|Figure 2: (a, b, c) Follow-up diffusion-weighted images (b: 500), ADC, and T2-weighted images showing marked regression of bilateral basal ganglia lesions with no residual abnormal signal intensities|
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| Discussion|| |
A review of the published reports of diabetic ESRD reveals that the presenting movement disorder is either parkinsonism without rest tremors or generalized chorea. A single case has been reported who had both the movement disorders co-existing.  Other less common neurological features have included mild confusional state, gait disturbances, dysarthria, and dysphagia. Our patient had mild confusional state in addition to the generalized movement disorder, which possibly indicates the presence of mild cortical dysfunction.
Neuroimaging findings are a hallmark of this condition. Computerized tomography and magnetic resonance imaging usually reveal selective damage to the bilateral basal ganglia and in some cases the surrounding white matter. Our patient underwent detail MRI study using the DW images in addition to the standard T1- and T2-weighted images. There was evidence of central area of cytotoxic oedema surrounded by vasogenic oedema in the affected regions. Similar observations were made by Kim et al. and Lee et al. The former authors also reported on irreversible cystic degeneration in the medial areas of the basal ganglia. As observed in our patient, the basal ganglia lesions disappeared in majority of the reported cases when the scans were repeated within 3 weeks to 2 months.  A F-18 fluorodeoxyglucose positron emission tomography (FDG-PET) study performed in 2 cases by Wang et al.,  demonstrated grossly decreased glucose metabolism in the basal ganglia, especially in the putamen. Decrease in cortical metabolism involving the frontal and occipital regions was also identified. They postulated that these patients have already compromised cellular function due to long term diabetes through microangiopathic changes or energy utilization failure. During long term exposure to toxic and metabolic insult, the cellular metabolism and or vasogenic autoregulation collapses leading to tissue damage and edema. This altered physiology leads to the occurrence of movement disorders. On this basis we presume that our patient had tissue edema involving the basal ganglia region, and thus, total recovery without residual damage.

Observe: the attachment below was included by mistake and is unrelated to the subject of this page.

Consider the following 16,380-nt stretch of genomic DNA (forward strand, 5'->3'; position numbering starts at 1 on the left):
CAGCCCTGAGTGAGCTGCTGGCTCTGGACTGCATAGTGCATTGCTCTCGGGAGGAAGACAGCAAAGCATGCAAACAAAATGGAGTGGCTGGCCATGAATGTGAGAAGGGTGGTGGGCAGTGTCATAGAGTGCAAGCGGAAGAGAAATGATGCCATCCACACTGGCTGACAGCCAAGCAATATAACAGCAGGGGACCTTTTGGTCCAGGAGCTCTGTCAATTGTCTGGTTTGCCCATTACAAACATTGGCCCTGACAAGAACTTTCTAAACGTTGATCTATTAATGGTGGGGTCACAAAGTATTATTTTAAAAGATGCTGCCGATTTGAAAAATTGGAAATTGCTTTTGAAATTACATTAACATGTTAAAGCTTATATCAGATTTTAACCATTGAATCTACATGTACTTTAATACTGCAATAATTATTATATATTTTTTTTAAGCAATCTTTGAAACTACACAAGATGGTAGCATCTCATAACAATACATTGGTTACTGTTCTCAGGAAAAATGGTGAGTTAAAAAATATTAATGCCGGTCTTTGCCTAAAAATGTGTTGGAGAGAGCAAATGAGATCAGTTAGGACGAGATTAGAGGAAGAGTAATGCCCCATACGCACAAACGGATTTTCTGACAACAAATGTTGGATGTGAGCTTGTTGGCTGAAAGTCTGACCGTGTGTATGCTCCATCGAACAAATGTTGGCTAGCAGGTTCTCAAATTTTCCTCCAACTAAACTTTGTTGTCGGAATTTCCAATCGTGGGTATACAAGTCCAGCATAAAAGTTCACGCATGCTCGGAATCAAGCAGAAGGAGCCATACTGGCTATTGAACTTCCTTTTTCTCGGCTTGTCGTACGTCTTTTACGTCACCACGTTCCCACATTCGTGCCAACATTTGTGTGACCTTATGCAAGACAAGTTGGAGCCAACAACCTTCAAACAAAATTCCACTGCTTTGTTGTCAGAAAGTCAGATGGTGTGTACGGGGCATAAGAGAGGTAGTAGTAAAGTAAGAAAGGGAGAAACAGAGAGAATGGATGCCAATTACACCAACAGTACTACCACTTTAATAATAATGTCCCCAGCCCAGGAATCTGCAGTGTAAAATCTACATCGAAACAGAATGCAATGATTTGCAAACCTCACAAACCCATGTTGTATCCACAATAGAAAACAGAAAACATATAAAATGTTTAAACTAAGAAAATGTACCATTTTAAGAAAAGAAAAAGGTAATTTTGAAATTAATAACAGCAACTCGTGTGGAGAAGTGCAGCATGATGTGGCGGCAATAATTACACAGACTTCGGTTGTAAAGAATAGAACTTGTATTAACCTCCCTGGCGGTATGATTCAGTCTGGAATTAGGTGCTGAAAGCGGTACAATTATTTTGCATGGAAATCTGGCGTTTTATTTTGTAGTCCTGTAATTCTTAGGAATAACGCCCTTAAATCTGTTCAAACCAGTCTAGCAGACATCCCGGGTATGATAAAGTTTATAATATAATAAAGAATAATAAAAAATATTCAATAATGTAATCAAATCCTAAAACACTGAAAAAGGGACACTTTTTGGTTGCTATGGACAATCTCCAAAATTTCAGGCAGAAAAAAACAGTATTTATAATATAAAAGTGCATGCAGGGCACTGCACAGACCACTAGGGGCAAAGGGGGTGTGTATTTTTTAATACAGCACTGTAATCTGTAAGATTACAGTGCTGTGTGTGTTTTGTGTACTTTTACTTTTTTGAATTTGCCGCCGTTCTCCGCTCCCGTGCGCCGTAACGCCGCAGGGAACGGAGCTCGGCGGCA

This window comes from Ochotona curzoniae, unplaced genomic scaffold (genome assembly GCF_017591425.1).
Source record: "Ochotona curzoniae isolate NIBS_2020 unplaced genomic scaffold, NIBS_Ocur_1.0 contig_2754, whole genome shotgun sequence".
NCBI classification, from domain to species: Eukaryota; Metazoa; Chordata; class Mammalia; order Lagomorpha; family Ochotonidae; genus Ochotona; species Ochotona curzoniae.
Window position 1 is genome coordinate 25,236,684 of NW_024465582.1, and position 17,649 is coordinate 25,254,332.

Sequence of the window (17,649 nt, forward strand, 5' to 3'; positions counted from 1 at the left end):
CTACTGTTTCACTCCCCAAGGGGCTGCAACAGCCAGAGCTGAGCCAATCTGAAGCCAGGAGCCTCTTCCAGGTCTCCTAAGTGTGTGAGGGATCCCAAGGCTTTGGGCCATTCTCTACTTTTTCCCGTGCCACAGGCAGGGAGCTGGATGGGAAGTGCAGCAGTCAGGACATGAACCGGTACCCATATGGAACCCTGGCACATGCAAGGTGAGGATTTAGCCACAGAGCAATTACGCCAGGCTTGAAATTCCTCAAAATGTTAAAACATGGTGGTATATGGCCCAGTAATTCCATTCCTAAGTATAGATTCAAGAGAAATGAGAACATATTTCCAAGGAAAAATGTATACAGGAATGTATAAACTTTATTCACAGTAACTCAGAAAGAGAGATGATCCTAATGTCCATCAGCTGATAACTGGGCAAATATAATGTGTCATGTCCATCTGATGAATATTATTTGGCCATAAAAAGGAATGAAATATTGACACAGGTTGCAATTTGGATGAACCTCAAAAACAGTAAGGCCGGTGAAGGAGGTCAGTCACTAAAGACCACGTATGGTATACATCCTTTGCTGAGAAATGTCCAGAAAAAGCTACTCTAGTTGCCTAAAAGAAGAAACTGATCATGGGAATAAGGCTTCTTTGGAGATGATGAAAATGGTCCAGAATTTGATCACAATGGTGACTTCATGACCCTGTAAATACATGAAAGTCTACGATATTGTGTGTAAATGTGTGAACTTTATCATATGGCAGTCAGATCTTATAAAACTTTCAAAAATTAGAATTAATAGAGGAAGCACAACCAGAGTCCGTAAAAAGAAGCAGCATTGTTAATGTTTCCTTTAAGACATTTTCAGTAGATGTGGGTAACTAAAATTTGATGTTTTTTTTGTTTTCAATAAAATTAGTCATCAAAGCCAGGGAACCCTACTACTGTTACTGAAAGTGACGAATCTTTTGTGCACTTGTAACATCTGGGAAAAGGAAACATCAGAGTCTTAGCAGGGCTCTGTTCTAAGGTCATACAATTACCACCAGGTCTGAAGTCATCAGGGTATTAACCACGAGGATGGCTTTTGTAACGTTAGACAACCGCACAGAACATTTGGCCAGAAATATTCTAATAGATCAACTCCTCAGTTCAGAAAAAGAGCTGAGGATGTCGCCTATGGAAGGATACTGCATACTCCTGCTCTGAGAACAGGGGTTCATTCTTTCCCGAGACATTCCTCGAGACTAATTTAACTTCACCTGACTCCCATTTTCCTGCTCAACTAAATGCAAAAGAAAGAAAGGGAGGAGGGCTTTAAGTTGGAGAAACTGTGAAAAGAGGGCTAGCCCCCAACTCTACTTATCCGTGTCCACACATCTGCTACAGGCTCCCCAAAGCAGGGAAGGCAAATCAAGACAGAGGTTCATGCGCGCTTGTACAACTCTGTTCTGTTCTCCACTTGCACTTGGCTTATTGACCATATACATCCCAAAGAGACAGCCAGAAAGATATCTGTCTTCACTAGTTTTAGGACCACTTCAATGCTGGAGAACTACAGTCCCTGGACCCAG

Our patient showed complete clinical recovery from the neurological disorder within 2 weeks after increasing the frequency of haemodialysis. Repeat MRI performed 3 months after the first one showed near total resolution the basal ganglia lesions. Reports from the published literature show that the clinical recovery may be complete in 20% cases, partial recovery with residual deficits in 50% of cases, and no recovery in 30% cases. Radiological recovery is seen in nearly 90% cases.  Although the recovery pattern for the neurological syndrome is generally good the overall outcome for such patients is poor.  Early mortality due to complications like sepsis, comorbid cardiovascular disorders, and metabolic complications is observed.
In summary, we report the first Indian case of acute movement disorder and bilateral basal ganglia lesions in diabetic uremia. We presume that this condition may not be uncommon in our country. Increased awareness about this potentially reversible neurological condition may help us recognize more such cases.
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[Figure 1], [Figure 2]